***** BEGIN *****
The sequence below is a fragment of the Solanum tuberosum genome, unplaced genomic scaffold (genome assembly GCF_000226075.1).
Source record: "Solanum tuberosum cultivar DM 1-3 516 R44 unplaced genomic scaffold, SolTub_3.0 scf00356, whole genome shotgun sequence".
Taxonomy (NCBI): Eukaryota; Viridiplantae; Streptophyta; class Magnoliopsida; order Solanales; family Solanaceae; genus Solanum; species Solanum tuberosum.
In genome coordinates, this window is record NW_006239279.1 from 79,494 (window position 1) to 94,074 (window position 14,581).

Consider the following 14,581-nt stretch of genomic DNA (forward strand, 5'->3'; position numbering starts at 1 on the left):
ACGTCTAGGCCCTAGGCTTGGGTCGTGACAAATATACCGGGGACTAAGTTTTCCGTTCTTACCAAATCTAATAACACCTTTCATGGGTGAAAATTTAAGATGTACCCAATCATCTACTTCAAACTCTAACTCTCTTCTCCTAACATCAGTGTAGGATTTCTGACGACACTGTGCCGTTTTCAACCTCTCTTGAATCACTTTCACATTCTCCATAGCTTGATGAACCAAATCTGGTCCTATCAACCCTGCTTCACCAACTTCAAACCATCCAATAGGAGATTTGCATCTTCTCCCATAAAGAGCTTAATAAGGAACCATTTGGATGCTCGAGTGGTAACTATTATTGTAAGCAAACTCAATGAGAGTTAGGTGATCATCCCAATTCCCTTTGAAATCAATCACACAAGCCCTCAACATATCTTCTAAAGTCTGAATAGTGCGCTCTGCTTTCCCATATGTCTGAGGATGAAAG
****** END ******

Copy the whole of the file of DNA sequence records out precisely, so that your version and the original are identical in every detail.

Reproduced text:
The sequence below is a fragment of the Solanum tuberosum genome, unplaced genomic scaffold (genome assembly GCF_000226075.1).
Source record: "Solanum tuberosum cultivar DM 1-3 516 R44 unplaced genomic scaffold, SolTub_3.0 scf00356, whole genome shotgun sequence".
Taxonomy (NCBI): Eukaryota; Viridiplantae; Streptophyta; class Magnoliopsida; order Solanales; family Solanaceae; genus Solanum; species Solanum tuberosum.
In genome coordinates, this window is record NW_006239279.1 from 79,494 (window position 1) to 94,074 (window position 14,581).

Consider the following 14,581-nt stretch of genomic DNA (forward strand, 5'->3'; position numbering starts at 1 on the left):
ACGTCTAGGCCCTAGGCTTGGGTCGTGACAAATATACCGGGGACTAAGTTTTCCGTTCTTACCAAATCTAATAACACCTTTCATGGGTGAAAATTTAAGATGTACCCAATCATCTACTTCAAACTCTAACTCTCTTCTCCTAACATCAGTGTAGGATTTCTGACGACACTGTGCCGTTTTCAACCTCTCTTGAATCACTTTCACATTCTCCATAGCTTGATGAACCAAATCTGGTCCTATCAACCCTGCTTCACCAACTTCAAACCATCCAATAGGAGATTTGCATCTTCTCCCATAAAGAGCTTAATAAGGAACCATTTGGATGCTCGAGTGGTAACTATTATTGTAAGCAAACTCAATGAGAGTTAGGTGATCATCCCAATTCCCTTTGAAATCAATCACACAAGCCCTCAACATATCTTCTAAAGTCTGAATAGTGCGCTCTGCTTTCCCATATGTCTGAGGATGAAAG